In electronic systems with chassis ground available, whether or how to connect the ground plane with the chassis ground normally raise lots of concerns. Chassis ground is also called safety ground, earth ground or protection earth (PE) under different occasions. As the names of chassis ground indicate, the only function it offers is the safety and protection. It does not play any more roles in the performance or other electronic functions. Therefore, it often not required to be connected to the internal ground plane, e.g. analog ground or digital ground. In some cases, the connection of chassis ground to PCB ground plane is not allowed. In some other situations, when connecting the chassis ground to PCB ground plane is required, some designers just directly connect them at one point via braid cable, mounting screw, or solid copper bar. Some designers may put a ceramic capacitor with low ESR (equivalent series resistance), e.g. 0.1uF, in which case the chassis is not part of the potential reference but is solely used as an EMI dump.

The connection between the chassis ground and PCB ground plane as well as the connection between the chassis and metal enclosure via the mounting screws.

When making connections between the chassis ground and PCB ground plane, it is important to avoid ground loops in several situations.

  1. Cut voids underneath the magnetics (transformers or inductors), e.g. in RJ45 interface applications;
  2. Cut the chassis ground to prevent forming a closed loop antenna;

In split ground system, it is important to always keep traces within its respective ground plane; make sure that at any time, there are no traces can cross over the splits (ground cuts) on any layer. The situations when signals cross over the ground cuts are shown below. It is highly possible that ground loops can be created when a trace accidentally crosses over the split ground plane. When signals originating from the interfaces between the analog and digital circuits must be laid out, it is recommended to route them via the single bridging area shown below.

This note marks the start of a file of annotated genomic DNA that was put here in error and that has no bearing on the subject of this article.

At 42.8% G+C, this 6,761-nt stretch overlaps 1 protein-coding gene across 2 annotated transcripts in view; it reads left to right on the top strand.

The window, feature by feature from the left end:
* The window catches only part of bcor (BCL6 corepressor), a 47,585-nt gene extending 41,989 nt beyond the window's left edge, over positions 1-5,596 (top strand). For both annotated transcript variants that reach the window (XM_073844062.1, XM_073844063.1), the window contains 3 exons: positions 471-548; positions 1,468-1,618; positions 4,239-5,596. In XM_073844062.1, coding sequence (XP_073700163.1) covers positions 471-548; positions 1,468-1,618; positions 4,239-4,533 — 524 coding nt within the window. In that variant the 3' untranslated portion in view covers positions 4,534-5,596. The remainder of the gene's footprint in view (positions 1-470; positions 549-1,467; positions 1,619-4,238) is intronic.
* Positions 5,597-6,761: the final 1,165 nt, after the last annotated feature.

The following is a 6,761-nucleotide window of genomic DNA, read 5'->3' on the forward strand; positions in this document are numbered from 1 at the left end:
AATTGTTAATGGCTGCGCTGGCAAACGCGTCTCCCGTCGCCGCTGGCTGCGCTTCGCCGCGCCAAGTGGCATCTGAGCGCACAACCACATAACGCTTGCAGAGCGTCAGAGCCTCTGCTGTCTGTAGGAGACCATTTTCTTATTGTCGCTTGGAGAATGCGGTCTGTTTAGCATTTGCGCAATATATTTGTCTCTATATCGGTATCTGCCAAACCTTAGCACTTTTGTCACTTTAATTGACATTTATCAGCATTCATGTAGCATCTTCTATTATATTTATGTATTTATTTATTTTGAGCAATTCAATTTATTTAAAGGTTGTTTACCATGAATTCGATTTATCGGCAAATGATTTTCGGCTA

In a split ground system, the traces of analog signals should be placed right above or below the analog ground plane. The similar routing is also applicable to digital signals. This ensures all the signal returns can be made directly to the respective ground planes by vias. This is an effective way to reduce ground loops.

When partitioning the circuit board for analog and digital sections, the split ground is usually connected under or near the mixed signal devices which has both analog and digital rail connections. When making the joint between the analog ground and digital ground planes under the mixed-signal device, it enables running the mixed signals traces with the shortest length and reduce the chance to interfere with other analog or digital signals in the perimeter of the device.

Proper placement of the components in the PCB layout is important. The joint of split ground planes can be made right underneath the component to avoid ground loops.
In PCB layout with multiple subsystems, the mixed-signal components can be arranged carefully so that the board partitions can be connected under the components to avoid ground loops.

It is common practice to connect the PCB ground plane with the chassis ground and the metal enclosure together with mounting screws. It’s often convenient to make good low impedance connection without using soldered wires but mounting screws. This is especially useful in multiple board stack system within the same metal enclosure as shown in the following figure. The PCB ground plane is connected to the chassis ground via the metal enclosure. With the single point grounding scheme, a good ground system can be created through the PCB ground plane, chassis and metal enclosure for applications in low-frequency domain, below 1MHz, e.g. audio circuit, power supplies. For higher working frequencies, multi-point grounding scheme is required. Under high frequencies, the metal enclosure may show distributive transfer impedance that’s dependent on frequency of the signals. A single-point system cannot get rid of the loop effect. An example of the multi-point grounding system is in the desktop computer. The mother board of the desktop computer has multiple metallic screw holes through which grounding connections can be made via the mounting screws.

The PCB signal ground plane, device chassis ground and the metal enclosure can be all connected to form a ground system. (Photo source: http://electronics.stackexchange.com)